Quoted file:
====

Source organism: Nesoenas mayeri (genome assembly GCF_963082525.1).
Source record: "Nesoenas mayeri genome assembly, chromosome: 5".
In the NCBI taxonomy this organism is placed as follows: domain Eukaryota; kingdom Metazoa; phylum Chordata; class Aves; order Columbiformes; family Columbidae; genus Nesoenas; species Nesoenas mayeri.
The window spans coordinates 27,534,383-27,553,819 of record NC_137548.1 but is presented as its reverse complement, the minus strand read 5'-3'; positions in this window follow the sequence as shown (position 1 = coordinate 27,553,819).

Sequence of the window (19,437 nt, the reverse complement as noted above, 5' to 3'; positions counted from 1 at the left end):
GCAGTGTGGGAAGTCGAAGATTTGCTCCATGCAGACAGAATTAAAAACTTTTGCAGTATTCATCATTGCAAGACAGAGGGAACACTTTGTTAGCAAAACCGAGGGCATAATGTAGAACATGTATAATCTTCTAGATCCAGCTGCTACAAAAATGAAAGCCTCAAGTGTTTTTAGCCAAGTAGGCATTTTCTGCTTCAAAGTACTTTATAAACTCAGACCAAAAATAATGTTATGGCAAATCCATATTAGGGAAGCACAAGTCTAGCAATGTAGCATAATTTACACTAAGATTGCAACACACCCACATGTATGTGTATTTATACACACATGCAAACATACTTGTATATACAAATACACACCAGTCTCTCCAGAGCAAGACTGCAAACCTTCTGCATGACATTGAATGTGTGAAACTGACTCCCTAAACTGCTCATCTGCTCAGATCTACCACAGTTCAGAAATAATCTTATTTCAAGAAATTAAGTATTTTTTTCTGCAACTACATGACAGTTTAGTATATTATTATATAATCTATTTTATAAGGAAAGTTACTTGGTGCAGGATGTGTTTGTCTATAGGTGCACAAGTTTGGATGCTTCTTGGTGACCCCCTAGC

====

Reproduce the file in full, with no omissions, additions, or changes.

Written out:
Source organism: Nesoenas mayeri (genome assembly GCF_963082525.1).
Source record: "Nesoenas mayeri genome assembly, chromosome: 5".
In the NCBI taxonomy this organism is placed as follows: domain Eukaryota; kingdom Metazoa; phylum Chordata; class Aves; order Columbiformes; family Columbidae; genus Nesoenas; species Nesoenas mayeri.
The window spans coordinates 27,534,383-27,553,819 of record NC_137548.1 but is presented as its reverse complement, the minus strand read 5'-3'; positions in this window follow the sequence as shown (position 1 = coordinate 27,553,819).

Sequence of the window (19,437 nt, the reverse complement as noted above, 5' to 3'; positions counted from 1 at the left end):
GCAGTGTGGGAAGTCGAAGATTTGCTCCATGCAGACAGAATTAAAAACTTTTGCAGTATTCATCATTGCAAGACAGAGGGAACACTTTGTTAGCAAAACCGAGGGCATAATGTAGAACATGTATAATCTTCTAGATCCAGCTGCTACAAAAATGAAAGCCTCAAGTGTTTTTAGCCAAGTAGGCATTTTCTGCTTCAAAGTACTTTATAAACTCAGACCAAAAATAATGTTATGGCAAATCCATATTAGGGAAGCACAAGTCTAGCAATGTAGCATAATTTACACTAAGATTGCAACACACCCACATGTATGTGTATTTATACACACATGCAAACATACTTGTATATACAAATACACACCAGTCTCTCCAGAGCAAGACTGCAAACCTTCTGCATGACATTGAATGTGTGAAACTGACTCCCTAAACTGCTCATCTGCTCAGATCTACCACAGTTCAGAAATAATCTTATTTCAAGAAATTAAGTATTTTTTTCTGCAACTACATGACAGTTTAGTATATTATTATATAATCTATTTTATAAGGAAAGTTACTTGGTGCAGGATGTGTTTGTCTATAGGTGCACAAGTTTGGATGCTTCTTGGTGACCCCCTAGC